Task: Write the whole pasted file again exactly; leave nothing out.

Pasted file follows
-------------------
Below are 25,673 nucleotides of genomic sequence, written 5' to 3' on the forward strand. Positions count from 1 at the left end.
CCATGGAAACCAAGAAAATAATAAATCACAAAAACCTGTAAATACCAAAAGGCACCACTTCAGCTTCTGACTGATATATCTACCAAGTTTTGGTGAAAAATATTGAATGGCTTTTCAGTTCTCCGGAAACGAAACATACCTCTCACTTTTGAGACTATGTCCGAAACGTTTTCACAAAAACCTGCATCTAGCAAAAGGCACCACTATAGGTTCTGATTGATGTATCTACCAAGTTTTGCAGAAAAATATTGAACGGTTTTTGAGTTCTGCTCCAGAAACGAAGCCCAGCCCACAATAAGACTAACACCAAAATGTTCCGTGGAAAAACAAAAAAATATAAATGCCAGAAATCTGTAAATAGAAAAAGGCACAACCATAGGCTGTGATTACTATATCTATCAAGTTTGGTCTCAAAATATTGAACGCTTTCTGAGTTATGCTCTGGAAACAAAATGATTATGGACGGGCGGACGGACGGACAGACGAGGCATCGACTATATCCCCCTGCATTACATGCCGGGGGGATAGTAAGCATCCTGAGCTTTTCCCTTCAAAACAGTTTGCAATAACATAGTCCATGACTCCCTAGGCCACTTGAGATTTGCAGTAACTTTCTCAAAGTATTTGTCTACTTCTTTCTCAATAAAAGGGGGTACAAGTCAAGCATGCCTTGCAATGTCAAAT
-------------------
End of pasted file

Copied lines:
Below are 25,673 nucleotides of genomic sequence, written 5' to 3' on the forward strand. Positions count from 1 at the left end.
CCATGGAAACCAAGAAAATAATAAATCACAAAAACCTGTAAATACCAAAAGGCACCACTTCAGCTTCTGACTGATATATCTACCAAGTTTTGGTGAAAAATATTGAATGGCTTTTCAGTTCTCCGGAAACGAAACATACCTCTCACTTTTGAGACTATGTCCGAAACGTTTTCACAAAAACCTGCATCTAGCAAAAGGCACCACTATAGGTTCTGATTGATGTATCTACCAAGTTTTGCAGAAAAATATTGAACGGTTTTTGAGTTCTGCTCCAGAAACGAAGCCCAGCCCACAATAAGACTAACACCAAAATGTTCCGTGGAAAAACAAAAAAATATAAATGCCAGAAATCTGTAAATAGAAAAAGGCACAACCATAGGCTGTGATTACTATATCTATCAAGTTTGGTCTCAAAATATTGAACGCTTTCTGAGTTATGCTCTGGAAACAAAATGATTATGGACGGGCGGACGGACGGACAGACGAGGCATCGACTATATCCCCCTGCATTACATGCCGGGGGGATAGTAAGCATCCTGAGCTTTTCCCTTCAAAACAGTTTGCAATAACATAGTCCATGACTCCCTAGGCCACTTGAGATTTGCAGTAACTTTCTCAAAGTATTTGTCTACTTCTTTCTCAATAAAAGGGGGTACAAGTCAAGCATGCCTTGCAATGTCAAAT